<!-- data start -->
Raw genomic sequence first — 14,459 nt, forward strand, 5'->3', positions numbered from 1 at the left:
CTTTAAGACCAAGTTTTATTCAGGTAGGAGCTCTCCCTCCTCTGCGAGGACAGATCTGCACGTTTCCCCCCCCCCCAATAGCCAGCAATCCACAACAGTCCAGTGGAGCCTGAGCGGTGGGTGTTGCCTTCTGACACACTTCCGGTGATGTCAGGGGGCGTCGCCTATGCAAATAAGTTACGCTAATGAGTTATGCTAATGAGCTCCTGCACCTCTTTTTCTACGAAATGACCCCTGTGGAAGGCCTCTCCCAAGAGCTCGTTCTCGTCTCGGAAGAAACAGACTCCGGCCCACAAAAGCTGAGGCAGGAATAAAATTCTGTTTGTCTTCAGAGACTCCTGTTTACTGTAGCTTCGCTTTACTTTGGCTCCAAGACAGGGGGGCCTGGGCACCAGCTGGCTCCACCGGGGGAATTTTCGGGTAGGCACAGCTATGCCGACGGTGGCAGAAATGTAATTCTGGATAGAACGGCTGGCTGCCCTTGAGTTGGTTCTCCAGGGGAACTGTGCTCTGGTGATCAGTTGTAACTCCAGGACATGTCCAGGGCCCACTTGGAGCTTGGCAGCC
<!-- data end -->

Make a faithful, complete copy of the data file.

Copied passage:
Raw genomic sequence first — 14,459 nt, forward strand, 5'->3', positions numbered from 1 at the left:
CTTTAAGACCAAGTTTTATTCAGGTAGGAGCTCTCCCTCCTCTGCGAGGACAGATCTGCACGTTTCCCCCCCCCCCAATAGCCAGCAATCCACAACAGTCCAGTGGAGCCTGAGCGGTGGGTGTTGCCTTCTGACACACTTCCGGTGATGTCAGGGGGCGTCGCCTATGCAAATAAGTTACGCTAATGAGTTATGCTAATGAGCTCCTGCACCTCTTTTTCTACGAAATGACCCCTGTGGAAGGCCTCTCCCAAGAGCTCGTTCTCGTCTCGGAAGAAACAGACTCCGGCCCACAAAAGCTGAGGCAGGAATAAAATTCTGTTTGTCTTCAGAGACTCCTGTTTACTGTAGCTTCGCTTTACTTTGGCTCCAAGACAGGGGGGCCTGGGCACCAGCTGGCTCCACCGGGGGAATTTTCGGGTAGGCACAGCTATGCCGACGGTGGCAGAAATGTAATTCTGGATAGAACGGCTGGCTGCCCTTGAGTTGGTTCTCCAGGGGAACTGTGCTCTGGTGATCAGTTGTAACTCCAGGACATGTCCAGGGCCCACTTGGAGCTTGGCAGCC